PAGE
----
"You canker blossom!" 3 Shakespearean Insults
late 14c., from Old French arsenic, from Latin arsenicum, from late Greek arsenikon "arsenic" (Dioscorides; Aristotle has it as sandarake), adapted from Syriac (al) zarniqa "arsenic," from Middle Persian zarnik "gold-colored" (arsenic trisulphide has a lemon-yellow color), from Old Iranian *zarna- "golden," from PIE root *ghel- "to shine" (see Chloe).
The form of the Greek word is folk etymology, literally "masculine," from arsen "male, strong, virile" (cf. arseno-koites "lying with men" in New Testament) supposedly in reference to the powerful properties of the substance. The mineral (as opposed to the element) is properly orpiment, from Latin auri pigmentum, so called because it was used to make golden dyes.
arsenic ar·se·nic (är'sə-nĭk)
A poisonous metallic element having three allotropes, of which the gray form is the most common. Arsenic compounds are used in insecticides and solid-state doping agents. Atomic number 33; atomic weight 74.922; valence 3, 5. Gray arsenic melts at 817°C (at 28 atm pressure), sublimes at 614°C, and has a specific gravity of 5.73. adj. ar·sen·ic (är-sěn'ĭk)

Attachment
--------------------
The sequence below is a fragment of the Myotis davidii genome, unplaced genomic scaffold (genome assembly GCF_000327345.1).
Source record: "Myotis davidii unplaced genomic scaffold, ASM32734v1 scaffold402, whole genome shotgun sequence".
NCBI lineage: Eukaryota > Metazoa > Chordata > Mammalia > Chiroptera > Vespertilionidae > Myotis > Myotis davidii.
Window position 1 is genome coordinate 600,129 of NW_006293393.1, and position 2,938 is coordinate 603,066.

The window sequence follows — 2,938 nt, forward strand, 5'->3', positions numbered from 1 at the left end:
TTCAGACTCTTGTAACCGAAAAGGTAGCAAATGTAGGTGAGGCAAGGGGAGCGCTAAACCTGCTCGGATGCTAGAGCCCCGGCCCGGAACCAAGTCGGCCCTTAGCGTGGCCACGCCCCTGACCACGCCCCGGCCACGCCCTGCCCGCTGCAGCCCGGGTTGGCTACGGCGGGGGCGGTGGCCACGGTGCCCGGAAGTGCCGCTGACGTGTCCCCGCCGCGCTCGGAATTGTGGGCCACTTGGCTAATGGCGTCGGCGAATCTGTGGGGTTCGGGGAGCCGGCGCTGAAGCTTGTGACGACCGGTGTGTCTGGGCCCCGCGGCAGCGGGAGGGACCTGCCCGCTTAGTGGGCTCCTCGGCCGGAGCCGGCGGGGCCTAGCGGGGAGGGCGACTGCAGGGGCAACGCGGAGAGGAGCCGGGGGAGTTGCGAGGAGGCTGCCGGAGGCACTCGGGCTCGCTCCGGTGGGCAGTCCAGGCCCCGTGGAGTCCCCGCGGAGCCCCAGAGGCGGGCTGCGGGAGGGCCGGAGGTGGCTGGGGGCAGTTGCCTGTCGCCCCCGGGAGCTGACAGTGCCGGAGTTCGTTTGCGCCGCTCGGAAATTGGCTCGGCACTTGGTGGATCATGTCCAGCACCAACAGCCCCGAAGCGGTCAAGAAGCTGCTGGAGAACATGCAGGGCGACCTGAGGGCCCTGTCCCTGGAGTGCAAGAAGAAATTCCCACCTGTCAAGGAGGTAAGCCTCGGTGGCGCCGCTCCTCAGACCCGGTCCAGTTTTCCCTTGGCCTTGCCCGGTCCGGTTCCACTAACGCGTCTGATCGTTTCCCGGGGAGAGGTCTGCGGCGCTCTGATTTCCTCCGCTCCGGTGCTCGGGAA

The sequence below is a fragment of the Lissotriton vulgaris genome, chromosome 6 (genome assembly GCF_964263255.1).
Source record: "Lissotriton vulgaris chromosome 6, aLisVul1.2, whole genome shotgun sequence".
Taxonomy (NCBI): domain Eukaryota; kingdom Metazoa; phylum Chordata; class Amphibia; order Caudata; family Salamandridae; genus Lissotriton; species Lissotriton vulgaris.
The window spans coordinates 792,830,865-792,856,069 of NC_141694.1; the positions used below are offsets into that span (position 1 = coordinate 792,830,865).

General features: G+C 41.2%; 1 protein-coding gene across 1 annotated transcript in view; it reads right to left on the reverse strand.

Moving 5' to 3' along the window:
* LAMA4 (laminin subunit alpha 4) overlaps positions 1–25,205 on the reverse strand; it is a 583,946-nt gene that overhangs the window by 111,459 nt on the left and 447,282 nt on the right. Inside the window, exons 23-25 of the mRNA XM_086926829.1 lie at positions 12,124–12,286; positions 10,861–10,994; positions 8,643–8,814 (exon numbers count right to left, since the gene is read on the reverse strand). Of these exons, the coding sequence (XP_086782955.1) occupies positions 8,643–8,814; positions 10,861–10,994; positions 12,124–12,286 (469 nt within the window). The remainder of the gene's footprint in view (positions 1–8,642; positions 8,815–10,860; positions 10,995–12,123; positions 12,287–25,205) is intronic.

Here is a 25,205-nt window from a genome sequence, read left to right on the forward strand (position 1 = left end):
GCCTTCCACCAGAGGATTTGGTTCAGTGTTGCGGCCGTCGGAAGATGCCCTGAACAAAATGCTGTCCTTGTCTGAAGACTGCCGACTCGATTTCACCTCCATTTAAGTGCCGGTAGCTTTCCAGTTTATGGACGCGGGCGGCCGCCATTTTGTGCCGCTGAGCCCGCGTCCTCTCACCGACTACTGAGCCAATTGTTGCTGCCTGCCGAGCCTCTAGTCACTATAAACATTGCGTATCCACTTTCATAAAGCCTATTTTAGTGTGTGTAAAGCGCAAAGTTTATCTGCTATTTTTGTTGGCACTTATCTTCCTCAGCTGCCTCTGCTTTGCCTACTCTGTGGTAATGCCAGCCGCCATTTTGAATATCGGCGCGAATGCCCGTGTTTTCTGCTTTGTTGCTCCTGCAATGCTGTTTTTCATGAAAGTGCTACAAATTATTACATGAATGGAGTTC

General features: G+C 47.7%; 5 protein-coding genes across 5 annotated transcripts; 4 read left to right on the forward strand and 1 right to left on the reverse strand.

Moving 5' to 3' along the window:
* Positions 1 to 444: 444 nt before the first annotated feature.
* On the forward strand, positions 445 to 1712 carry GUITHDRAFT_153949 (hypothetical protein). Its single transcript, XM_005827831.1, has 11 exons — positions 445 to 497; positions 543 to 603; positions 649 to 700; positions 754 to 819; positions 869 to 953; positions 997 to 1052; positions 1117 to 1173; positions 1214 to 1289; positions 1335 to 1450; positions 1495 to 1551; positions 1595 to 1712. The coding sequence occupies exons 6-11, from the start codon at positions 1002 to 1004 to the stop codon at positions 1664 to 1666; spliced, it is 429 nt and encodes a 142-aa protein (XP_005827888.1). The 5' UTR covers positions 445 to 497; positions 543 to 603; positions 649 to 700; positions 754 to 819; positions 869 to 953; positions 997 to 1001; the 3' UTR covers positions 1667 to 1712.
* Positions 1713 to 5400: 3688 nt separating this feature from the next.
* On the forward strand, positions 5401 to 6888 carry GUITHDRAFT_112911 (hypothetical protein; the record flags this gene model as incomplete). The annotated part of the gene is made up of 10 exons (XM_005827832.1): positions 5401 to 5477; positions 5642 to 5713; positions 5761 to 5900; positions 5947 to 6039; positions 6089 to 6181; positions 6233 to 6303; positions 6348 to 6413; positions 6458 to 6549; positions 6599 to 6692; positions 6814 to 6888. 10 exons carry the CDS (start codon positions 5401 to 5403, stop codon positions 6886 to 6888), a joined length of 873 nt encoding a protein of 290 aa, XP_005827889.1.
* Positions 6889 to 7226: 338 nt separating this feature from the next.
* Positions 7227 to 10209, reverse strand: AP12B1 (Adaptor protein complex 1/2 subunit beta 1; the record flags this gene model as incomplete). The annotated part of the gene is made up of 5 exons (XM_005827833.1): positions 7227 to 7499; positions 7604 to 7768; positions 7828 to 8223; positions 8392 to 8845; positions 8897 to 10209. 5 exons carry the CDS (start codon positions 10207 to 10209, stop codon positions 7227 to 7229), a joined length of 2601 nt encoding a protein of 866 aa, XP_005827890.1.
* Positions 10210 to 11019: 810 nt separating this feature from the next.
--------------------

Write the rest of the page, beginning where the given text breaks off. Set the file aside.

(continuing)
Of or containing arsenic, especially with valence 5.
A metalloid element most commonly occurring as a gray crystal, but also found as a yellow crystal and in other forms. Arsenic and its compounds are highly poisonous and are used to make insecticides, weed killers, and various alloys. Atomic number 33; atomic weight 74.922; valence 3, 5. Gray arsenic melts at 817°C (at 28 atm pressure), sublimes at 613°C, and has a specific gravity of 5.73. See Periodic Table.